DANGER ON THELEFT
A weekly column by Ross Dubberly
For many reasons, I find it increasingly difficult to take Left-wing thought seriously. Chief among those reasons is the idea that America is an “oppressive” society. If you are anything like this columnist, you have read, seen, and heard that word to the point of desensitization. But to call America “oppressive” is a despicable calumny, and we--especially we of the right--should begin to treat it as such.
Christians in the Middle East are, without evidence, murdered for violating “blasphemy” laws; journalists, novelists, teachers, academics, and others in Turkey are jailed for saying or writing criticisms of Erdogan; homosexuals in the Middle East are thrown off of roofs; women in Indonesia and other Sharia societies are publicly “caned”--whipped with a rattan cane--for “being in a private place in the presence of a man” they aren’t married to; Muslim mothers in Myanmar are beaten, gang-raped, and forced to watch their infant children thrown into a blazing fire.
And people in America have the audacity to speak about “oppression”?
Charles M. Blow wrote this week that “I am a black man in America. I’m worn threadbare dealing with oppressions that men who look like me endure, from racially skewed mass incarceration to being the targets of police violence.” Leaving aside that he provides no source or evidence for the racially “skewed mass incarceration,” nor the racially motivated “targeting” of minorities by police, meditate upon the absurdity of this man’s charge. He is a columnist for the New York Times, perhaps one of the most prestigious positions any writer could occupy. He gets paid money--a lot of money, I presume--to sit at a computer in Manhattan and write utter nonsense each and every week. Imagine Blow trying to explain how he is oppressed in his country to the woman from Myanmar who watched her baby burn to death.
Recall that the former San Francisco 49ers quarterback, Colin Kaepernick, told us in 2016 that “I’m not going to stand up to show pride in a flag for a country that oppresses black people and people of color.” The great bastion of courage later eloquently explained why he eschewed his right to vote: “I think it would be hypocritical of me to vote … I’d said from the beginning I was against oppression, I was against a system of oppression. I’m not going to show support for that system. And, to me, the oppressor isn’t going to allow you to vote your way out of your oppression.” What the hell that means exactly is a mystery to me. But, in any case, imagine Kaepernick explaining to a homosexual man in Iraq, soon to be thrown off of a roof to his death, that, despite receiving a seven-year, $126 million contract to suck at football, the United States still “oppressed” him. Furthermore, I’m quite confident that Kaepernick would refrain from apprising this man of the embarassing logic he used in deciding not to exercise his right to vote.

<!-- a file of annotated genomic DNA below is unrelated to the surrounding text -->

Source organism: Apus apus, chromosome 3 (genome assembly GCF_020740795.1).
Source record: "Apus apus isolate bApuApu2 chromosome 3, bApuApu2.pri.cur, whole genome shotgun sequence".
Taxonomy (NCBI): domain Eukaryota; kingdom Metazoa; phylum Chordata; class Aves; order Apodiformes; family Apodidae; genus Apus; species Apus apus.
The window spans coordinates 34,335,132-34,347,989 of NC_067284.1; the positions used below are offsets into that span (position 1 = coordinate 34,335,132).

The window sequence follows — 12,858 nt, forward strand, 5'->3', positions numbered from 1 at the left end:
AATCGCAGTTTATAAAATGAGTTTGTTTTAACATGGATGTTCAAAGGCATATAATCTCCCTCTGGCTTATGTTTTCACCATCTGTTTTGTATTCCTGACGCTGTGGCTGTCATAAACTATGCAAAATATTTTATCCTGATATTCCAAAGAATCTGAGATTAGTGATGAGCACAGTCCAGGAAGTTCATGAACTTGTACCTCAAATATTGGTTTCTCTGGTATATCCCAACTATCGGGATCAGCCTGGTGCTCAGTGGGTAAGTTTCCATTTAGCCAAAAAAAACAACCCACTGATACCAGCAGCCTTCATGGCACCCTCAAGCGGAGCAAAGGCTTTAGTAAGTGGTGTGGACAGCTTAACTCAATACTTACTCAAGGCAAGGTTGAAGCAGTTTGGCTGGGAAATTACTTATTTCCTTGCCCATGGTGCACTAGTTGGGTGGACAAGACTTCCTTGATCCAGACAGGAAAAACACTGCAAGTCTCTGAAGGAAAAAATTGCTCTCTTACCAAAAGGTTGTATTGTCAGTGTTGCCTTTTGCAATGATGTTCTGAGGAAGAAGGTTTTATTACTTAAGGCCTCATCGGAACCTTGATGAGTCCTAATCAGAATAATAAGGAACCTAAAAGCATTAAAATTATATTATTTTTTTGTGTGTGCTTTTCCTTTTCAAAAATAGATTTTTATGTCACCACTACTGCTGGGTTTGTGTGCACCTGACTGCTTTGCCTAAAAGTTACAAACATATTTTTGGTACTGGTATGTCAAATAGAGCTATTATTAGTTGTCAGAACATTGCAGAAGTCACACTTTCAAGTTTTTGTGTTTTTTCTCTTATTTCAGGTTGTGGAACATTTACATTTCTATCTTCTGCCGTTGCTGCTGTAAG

Aside from the abysmal political oppression in the rest of the world, even the notion that Americans are oppressed economically is extraordinarily absurd. Even the poorest among us live like kings compared to those in many other parts of the globe.
In 2005, for instance, 99.6% of poor U.S. households (“poor” as defined by the U.S. government) had refrigerators; 97.7% had televisions; 98.5% had a stove and oven; 87.9% had a microwave; 82.6% had a clothes washer; 78.8% had a clothes dryer; 78.3% had air conditioning; 65.1% had more than one television; 54.5% had cell phones; and nearly 18% had big screen televisions. And these statistics are from over ten years ago. Compare that with the 300 million people of India--1/4 of the population--that have no access to power; rural Chinese households with a per capita income of about $4 a day; and a lower class in Cuba who reportedly earn wages of anywhere from $50-$100 per month.
The problem is that the Left compares America to a utopia they have constructed in their minds. And from that perspective, it makes sense that they would think America racist, sexist, Islamophobic, homophobic, bigoted, “you name it”. That perspective, however, is puerile. We cannot achieve perfection in this life. Therefore, America should only be judged relative to the rest of the world--and by that standard, we are doing pretty damn good.
Blacks in America don’t go to bed at night worried about Islamists of Boko Haram stabbing them to death that night or the next day; but blacks in Nigeria do. Muslims in America don’t have to worry about their government dropping chlorine gas on them; but Muslims in Syria do. Asians in America do not have to worry about being thrown in jail for writing an unflattering story about the government; but those in China do.
We live in the greatest country on the face of the Earth. Instead of whining about “oppression” in America, I would like Charles M. Blow, Colin Kaepernick, and all the other left-wing ingrates in this country to stop spewing their stupidity and start gaining a little perspective. They should wake up every single day and thank God that they are an American. And as a matter of fact, we all should.